The Cheap Seats: Far from Home
After WNBA star Brittney Griner’s guilty plea to drug possession in Russia earlier this year, Lanie Everett ’24 takes us through the ins and outs of the case.
Last Thursday, Brittney Griner — a two-time Olympic gold medalist, seven-time WNBA All-Star and starting center for the Phoenix Mercury — pleaded guilty in front of a Russian court for possession and transportation of drugs. Russian airport officials detained Griner on Feb. 17 for possession of vape cartridges containing hashish oil, and since then she has spent 148 days under Russian surveillance, facing the possibility of never being able to return home.
Although Griner’s guilty plea may seem suspicious to some, the U.S. State Department quickly released a statement upon news of her conviction describing Griner and other American prisoners of Russia as “wrongfully detained”. These words from the State Department not only acknowledge their commitment to bringing Griner home, but also their view that Griner’s conviction is entirely political.
Griner’s impact is felt by all who are advocates of social justice, women in sports and the LGBTQ+ community. Her absence is strongly felt by all who have admired her. But what was Griner doing in Russia in the first place?
To supplement their income, many WNBA stars travel to play on basketball teams abroad in their off-season. Griner has played for a team named UMMC Ekaterinburg for seven years, based in Russia, because she does not have the financial cushion as her NBA All-Star counterparts — an issue that female American athletes are still facing today after 50 years of Title IX.
Tensions between Russia and the United States have been strained since Russia’s invasion of Ukraine at the end of February, and Griner’s detainment gives Russian courts new leverage over the United States. Russia likely plans to keep Griner under their watchful eye as long as possible — unless the U.S. offers a trade in her place, possibly in the form of a Russian imprisoned in the U.S.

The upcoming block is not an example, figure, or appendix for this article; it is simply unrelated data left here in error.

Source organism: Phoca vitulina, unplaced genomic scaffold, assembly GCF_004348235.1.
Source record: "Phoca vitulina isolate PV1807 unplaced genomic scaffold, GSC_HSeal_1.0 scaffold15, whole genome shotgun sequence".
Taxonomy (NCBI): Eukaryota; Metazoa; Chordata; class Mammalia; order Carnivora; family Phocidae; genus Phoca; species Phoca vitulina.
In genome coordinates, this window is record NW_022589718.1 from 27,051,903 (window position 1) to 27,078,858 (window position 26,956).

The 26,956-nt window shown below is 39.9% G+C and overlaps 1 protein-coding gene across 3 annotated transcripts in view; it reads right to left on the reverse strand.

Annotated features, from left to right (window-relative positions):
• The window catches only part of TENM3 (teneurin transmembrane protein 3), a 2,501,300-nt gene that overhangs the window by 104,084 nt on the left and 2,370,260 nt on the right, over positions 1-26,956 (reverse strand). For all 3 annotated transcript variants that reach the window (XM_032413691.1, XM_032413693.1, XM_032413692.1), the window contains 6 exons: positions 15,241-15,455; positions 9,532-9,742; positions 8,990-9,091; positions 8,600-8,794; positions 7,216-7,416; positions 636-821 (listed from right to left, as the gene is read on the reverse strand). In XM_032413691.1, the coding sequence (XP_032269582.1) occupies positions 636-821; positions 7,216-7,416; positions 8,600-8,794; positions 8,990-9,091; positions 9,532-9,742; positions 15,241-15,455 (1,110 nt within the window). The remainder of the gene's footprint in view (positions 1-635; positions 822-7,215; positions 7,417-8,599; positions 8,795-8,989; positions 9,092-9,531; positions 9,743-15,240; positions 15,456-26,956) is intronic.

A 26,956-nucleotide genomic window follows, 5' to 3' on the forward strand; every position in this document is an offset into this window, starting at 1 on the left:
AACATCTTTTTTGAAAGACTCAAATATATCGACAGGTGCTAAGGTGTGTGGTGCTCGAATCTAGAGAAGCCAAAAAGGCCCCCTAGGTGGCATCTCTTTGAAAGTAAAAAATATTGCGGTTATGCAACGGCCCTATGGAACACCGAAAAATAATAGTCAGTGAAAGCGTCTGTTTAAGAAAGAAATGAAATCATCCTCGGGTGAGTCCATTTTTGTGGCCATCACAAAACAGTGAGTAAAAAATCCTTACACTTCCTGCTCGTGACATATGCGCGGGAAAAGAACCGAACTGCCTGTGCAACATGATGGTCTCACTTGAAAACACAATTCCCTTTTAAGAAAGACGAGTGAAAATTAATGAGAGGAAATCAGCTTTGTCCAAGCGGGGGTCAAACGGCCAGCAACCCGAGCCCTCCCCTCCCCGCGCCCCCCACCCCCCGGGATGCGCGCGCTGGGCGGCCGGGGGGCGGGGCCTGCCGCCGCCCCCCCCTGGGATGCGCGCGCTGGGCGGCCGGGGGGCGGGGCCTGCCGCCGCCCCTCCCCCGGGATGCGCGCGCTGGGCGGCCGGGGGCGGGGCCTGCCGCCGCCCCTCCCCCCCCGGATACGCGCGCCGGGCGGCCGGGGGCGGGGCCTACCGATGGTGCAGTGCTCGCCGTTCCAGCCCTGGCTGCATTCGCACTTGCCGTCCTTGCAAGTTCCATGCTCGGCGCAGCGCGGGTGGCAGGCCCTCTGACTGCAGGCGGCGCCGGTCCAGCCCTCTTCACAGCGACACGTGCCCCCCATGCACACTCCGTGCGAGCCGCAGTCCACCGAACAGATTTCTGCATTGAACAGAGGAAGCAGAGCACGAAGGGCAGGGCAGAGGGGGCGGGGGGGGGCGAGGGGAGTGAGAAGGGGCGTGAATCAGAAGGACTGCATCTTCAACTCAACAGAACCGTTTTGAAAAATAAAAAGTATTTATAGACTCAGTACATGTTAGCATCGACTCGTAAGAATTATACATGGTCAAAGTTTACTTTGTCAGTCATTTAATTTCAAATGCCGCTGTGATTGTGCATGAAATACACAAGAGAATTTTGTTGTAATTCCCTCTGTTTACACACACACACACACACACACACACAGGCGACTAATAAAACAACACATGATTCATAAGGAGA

One prospect: Viktor Bout — dubbed the “Merchant of Death” — who was sentenced to incarceration in the United States for 25 years for providing weaponry for a terrorist organization. Although Russia has asked for Bout back from the U.S. more than once, it seems like a swap for Griner and American Paul Whelan, who is serving a 16-year sentence for espionage activities, could be the catalyst for Bout’s release back to Russia. The pressure falls on President Joe Biden to make the final call.
On July 4, after not hearing from Griner since her detainment, Biden received a handwritten letter from her.
“I’m terrified I might be here forever,” Griner wrote. “Please do all you can to bring us [me and the other detainees] home.”
Delivered on a day designated as a celebration of the U.S’s independence and liberty, Griner’s words served as a stark contrast to that freedom. However, it seems likely that Russian officials would have meticulously inspected every word she originally penned and only these few passed their rigorous test. Still, her words call Biden into swift action.
“I would like to again emphasize the commitment of the United States Government at the very highest level to bring home safely Ms. Griner, ” Biden said as news of Griner’s guilty plea reached the White House.
Another individual who is even more committed to seeing the American athlete’s return is Cherelle Griner, Britney Griner’s wife. Last week, Cherelle Griner hosted a BG Rally at the Phoenix Mercury’s home stadium, where she communicated her frustration and sadness at her wife’s detainment. Among teammates, friends and family, Griner also has the support of the WNBA franchise, who named her an honorary member of the All-Star games last Saturday.
Every day the Russian government holds Griner in her cell, the State Department and White House face questions about her return. For now, there is no end to Griner’s overseas stay until a possible trade occurs; until then, those following her story all wish for her well-being far from home.